The next gift item is an amazing piece of technology designed to help kids ride a two wheel bike without training wheels. The Gyrowheel, designed by two Dartmouth Alumni, goes in place of the standard front wheel on your kid’s bike. It uses cyntrifical force to stabilize the bike when moving forward. It offers more tension at slow speeds and less at high speeds allowing the rider to learn to balance naturally. It comes with three different settings so that you can start with the most stable and back it off as balance improves. Eventually your kid won’t need it and will be able to ride a bike about five years ahead of schedule. At $150 the Gyrowheel is not cheap. The smart thing to do is buy one and share the cost with your neighbors. Once your kid can ride, pass it on to the next kid. Pretty soon you will have a BMX gang of four year olds terrorizing the neighborhood.

UPDATE: Fact correction from the manufacturer. SBDC apologizes for the misinformation.
I do have two quick fact corrections for you however. First, Gyrobike’s basic “proof-of-concept” was the brainchild of four undergrad engineering students for a class project. Gyrobike’s founder and CEO was at the business school at the time finishing her MBA. She licensed the patent, founded the company, and worked with a team of engineers in San Francisco to bring the concept to market.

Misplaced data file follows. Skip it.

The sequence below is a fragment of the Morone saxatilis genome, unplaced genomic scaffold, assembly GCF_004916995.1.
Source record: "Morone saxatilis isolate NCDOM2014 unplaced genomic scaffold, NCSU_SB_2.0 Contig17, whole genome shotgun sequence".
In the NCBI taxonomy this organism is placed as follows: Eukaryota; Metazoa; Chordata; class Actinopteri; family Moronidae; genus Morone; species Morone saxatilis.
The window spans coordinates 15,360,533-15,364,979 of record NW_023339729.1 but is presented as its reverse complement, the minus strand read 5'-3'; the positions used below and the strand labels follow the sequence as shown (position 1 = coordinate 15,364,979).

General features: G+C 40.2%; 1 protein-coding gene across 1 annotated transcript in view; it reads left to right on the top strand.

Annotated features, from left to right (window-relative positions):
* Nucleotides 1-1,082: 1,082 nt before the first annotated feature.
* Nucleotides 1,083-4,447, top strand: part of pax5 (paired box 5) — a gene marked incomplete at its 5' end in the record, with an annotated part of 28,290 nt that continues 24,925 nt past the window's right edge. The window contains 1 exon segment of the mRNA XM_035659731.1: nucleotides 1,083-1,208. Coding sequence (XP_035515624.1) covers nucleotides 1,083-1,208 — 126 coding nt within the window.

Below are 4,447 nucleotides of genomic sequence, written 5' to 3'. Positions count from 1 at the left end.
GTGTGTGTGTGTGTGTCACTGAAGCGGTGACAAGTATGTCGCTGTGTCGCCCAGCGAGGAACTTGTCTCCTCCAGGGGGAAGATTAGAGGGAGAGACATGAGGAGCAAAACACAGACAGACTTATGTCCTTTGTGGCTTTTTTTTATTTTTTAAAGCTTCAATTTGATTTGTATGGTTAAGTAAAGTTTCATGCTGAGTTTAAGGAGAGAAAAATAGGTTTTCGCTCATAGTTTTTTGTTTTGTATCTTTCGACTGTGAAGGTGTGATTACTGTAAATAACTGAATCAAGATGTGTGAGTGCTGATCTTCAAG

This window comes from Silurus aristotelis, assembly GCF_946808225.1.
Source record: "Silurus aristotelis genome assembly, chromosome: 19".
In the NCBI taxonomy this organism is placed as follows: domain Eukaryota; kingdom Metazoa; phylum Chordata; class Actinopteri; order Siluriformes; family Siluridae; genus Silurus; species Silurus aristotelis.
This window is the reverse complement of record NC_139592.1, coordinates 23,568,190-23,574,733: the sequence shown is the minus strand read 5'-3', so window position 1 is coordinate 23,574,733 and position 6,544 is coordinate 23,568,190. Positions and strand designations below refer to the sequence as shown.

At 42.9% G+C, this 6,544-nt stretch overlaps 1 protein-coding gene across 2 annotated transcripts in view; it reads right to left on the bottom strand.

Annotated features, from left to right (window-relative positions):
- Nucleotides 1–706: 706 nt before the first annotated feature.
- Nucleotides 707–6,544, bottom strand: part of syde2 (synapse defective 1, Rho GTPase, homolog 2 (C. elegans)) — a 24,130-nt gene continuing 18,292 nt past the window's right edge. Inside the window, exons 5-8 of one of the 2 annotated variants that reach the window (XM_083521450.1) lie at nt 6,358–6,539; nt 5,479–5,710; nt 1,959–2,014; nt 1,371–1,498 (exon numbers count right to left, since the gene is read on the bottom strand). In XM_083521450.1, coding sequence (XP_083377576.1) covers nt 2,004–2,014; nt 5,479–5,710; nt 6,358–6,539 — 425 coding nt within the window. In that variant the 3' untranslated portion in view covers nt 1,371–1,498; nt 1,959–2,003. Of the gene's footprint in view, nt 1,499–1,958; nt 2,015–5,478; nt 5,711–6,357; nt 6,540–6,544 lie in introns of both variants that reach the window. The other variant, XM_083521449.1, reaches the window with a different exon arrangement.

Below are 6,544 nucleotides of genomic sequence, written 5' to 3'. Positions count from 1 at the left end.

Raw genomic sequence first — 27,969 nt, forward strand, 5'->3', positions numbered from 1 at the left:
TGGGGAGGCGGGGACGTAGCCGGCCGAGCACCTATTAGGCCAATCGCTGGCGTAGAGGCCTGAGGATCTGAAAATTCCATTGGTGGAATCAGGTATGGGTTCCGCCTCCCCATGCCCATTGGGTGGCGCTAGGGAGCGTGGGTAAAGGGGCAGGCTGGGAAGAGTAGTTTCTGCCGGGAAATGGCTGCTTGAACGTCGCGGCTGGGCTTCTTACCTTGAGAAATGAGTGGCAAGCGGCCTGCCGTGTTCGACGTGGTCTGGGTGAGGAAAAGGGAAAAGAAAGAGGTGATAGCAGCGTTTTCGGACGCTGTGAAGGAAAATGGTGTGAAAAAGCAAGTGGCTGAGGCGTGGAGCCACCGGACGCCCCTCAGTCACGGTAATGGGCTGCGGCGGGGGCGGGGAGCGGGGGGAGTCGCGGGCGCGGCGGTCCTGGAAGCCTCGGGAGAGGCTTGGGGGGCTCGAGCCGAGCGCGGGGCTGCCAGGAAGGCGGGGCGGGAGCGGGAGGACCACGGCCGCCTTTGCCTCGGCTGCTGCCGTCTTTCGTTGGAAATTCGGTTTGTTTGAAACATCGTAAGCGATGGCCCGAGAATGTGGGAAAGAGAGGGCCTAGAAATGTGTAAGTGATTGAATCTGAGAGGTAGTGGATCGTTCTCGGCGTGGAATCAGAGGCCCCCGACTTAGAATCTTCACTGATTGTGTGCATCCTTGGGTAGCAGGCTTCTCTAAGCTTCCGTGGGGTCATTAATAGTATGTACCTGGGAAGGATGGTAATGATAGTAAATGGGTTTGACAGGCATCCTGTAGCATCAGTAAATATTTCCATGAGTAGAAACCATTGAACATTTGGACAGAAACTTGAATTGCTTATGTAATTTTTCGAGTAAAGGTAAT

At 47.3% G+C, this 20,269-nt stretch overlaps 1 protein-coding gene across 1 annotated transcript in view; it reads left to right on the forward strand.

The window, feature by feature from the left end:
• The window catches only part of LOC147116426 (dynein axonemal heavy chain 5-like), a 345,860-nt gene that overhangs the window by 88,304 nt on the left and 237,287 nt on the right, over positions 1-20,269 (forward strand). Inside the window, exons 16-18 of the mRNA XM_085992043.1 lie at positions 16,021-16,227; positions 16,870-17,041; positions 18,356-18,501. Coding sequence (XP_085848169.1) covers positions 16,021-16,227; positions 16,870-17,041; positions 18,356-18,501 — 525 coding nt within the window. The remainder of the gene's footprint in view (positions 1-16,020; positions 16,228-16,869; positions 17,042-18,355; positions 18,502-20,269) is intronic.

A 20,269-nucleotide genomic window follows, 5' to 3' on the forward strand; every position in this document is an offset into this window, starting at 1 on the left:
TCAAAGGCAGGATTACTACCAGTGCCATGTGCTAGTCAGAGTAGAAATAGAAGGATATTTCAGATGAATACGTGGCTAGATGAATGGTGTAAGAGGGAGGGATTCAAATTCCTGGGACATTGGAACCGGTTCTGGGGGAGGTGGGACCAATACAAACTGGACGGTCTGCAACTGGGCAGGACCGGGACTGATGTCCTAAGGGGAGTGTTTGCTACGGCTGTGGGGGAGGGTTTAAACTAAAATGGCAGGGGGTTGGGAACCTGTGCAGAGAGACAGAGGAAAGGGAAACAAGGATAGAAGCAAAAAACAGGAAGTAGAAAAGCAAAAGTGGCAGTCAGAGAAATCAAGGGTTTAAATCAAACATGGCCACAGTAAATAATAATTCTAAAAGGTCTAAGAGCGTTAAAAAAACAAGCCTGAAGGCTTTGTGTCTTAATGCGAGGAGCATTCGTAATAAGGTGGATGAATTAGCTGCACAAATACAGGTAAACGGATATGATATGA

The second thing is about the physics behind why Gyrowheel works – it isn’t a centrifugal force that creates the stability. If you really want to geek out – the physics principle is called “gyroscopic precession.” ( Simply put, the disk/wheel wants to stay “upright” and at a 90 degree angle to the axle – the “axis” it is spinning around.

Here’s one last tech toy that rocks…The Syma Remote Control Helicopter. Here’s our review from last year.

Syma metal series mini helicopter review

Bridge Day

Shane McConkey loved Bridge Day.  Bridge Day gives base jumpers the chance to huck themselves in whatever fashion they can imagine…legally.  Held on the New River Gorge Bridge in West Virginia, Bridge Day simply rocks.  Here’s a stellar edit from Tim Dutton that features JT Holmes standing in as a member of the Red Bull Air Force and jumping the last of Shane’s unused parachute pack jobs at Bridge Day.

Bridge Day 2011 with Red Bull Air Force from Tim Dutton on Vimeo.